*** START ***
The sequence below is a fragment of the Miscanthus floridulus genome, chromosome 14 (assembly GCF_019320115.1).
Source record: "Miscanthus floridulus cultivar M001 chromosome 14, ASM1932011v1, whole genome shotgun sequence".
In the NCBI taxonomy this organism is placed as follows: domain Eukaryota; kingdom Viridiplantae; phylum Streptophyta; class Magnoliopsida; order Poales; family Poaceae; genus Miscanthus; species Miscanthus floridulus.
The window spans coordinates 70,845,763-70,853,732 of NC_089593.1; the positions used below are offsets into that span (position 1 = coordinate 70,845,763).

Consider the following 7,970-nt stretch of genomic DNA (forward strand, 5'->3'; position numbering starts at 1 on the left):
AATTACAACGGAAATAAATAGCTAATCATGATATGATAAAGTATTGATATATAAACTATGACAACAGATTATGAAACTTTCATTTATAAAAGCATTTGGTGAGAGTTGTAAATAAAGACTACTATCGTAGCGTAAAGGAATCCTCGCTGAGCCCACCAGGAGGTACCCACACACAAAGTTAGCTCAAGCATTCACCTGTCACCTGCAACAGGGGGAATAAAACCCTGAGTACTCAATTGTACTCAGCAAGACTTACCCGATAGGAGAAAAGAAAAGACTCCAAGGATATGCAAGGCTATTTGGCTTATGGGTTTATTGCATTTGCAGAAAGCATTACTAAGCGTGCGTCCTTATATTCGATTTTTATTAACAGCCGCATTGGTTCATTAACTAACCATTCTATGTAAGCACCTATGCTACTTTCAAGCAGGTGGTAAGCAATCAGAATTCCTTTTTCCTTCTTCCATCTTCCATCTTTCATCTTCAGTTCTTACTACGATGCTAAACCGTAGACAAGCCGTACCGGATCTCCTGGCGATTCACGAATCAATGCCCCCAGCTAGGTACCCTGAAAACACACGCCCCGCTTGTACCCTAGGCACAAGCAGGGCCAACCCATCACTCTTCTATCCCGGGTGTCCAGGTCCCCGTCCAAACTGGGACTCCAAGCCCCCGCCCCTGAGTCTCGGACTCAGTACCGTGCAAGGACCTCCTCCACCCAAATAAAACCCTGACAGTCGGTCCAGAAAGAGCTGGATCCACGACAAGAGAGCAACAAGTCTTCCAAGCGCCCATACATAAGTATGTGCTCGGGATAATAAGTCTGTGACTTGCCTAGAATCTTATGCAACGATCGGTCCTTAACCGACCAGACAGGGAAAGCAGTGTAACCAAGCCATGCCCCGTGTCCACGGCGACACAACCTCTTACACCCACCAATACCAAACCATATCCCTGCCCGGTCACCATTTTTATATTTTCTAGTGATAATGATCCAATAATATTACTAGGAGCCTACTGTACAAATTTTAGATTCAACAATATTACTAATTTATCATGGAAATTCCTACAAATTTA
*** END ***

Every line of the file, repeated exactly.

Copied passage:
The sequence below is a fragment of the Miscanthus floridulus genome, chromosome 14 (assembly GCF_019320115.1).
Source record: "Miscanthus floridulus cultivar M001 chromosome 14, ASM1932011v1, whole genome shotgun sequence".
In the NCBI taxonomy this organism is placed as follows: domain Eukaryota; kingdom Viridiplantae; phylum Streptophyta; class Magnoliopsida; order Poales; family Poaceae; genus Miscanthus; species Miscanthus floridulus.
The window spans coordinates 70,845,763-70,853,732 of NC_089593.1; the positions used below are offsets into that span (position 1 = coordinate 70,845,763).

Consider the following 7,970-nt stretch of genomic DNA (forward strand, 5'->3'; position numbering starts at 1 on the left):
AATTACAACGGAAATAAATAGCTAATCATGATATGATAAAGTATTGATATATAAACTATGACAACAGATTATGAAACTTTCATTTATAAAAGCATTTGGTGAGAGTTGTAAATAAAGACTACTATCGTAGCGTAAAGGAATCCTCGCTGAGCCCACCAGGAGGTACCCACACACAAAGTTAGCTCAAGCATTCACCTGTCACCTGCAACAGGGGGAATAAAACCCTGAGTACTCAATTGTACTCAGCAAGACTTACCCGATAGGAGAAAAGAAAAGACTCCAAGGATATGCAAGGCTATTTGGCTTATGGGTTTATTGCATTTGCAGAAAGCATTACTAAGCGTGCGTCCTTATATTCGATTTTTATTAACAGCCGCATTGGTTCATTAACTAACCATTCTATGTAAGCACCTATGCTACTTTCAAGCAGGTGGTAAGCAATCAGAATTCCTTTTTCCTTCTTCCATCTTCCATCTTTCATCTTCAGTTCTTACTACGATGCTAAACCGTAGACAAGCCGTACCGGATCTCCTGGCGATTCACGAATCAATGCCCCCAGCTAGGTACCCTGAAAACACACGCCCCGCTTGTACCCTAGGCACAAGCAGGGCCAACCCATCACTCTTCTATCCCGGGTGTCCAGGTCCCCGTCCAAACTGGGACTCCAAGCCCCCGCCCCTGAGTCTCGGACTCAGTACCGTGCAAGGACCTCCTCCACCCAAATAAAACCCTGACAGTCGGTCCAGAAAGAGCTGGATCCACGACAAGAGAGCAACAAGTCTTCCAAGCGCCCATACATAAGTATGTGCTCGGGATAATAAGTCTGTGACTTGCCTAGAATCTTATGCAACGATCGGTCCTTAACCGACCAGACAGGGAAAGCAGTGTAACCAAGCCATGCCCCGTGTCCACGGCGACACAACCTCTTACACCCACCAATACCAAACCATATCCCTGCCCGGTCACCATTTTTATATTTTCTAGTGATAATGATCCAATAATATTACTAGGAGCCTACTGTACAAATTTTAGATTCAACAATATTACTAATTTATCATGGAAATTCCTACAAATTTA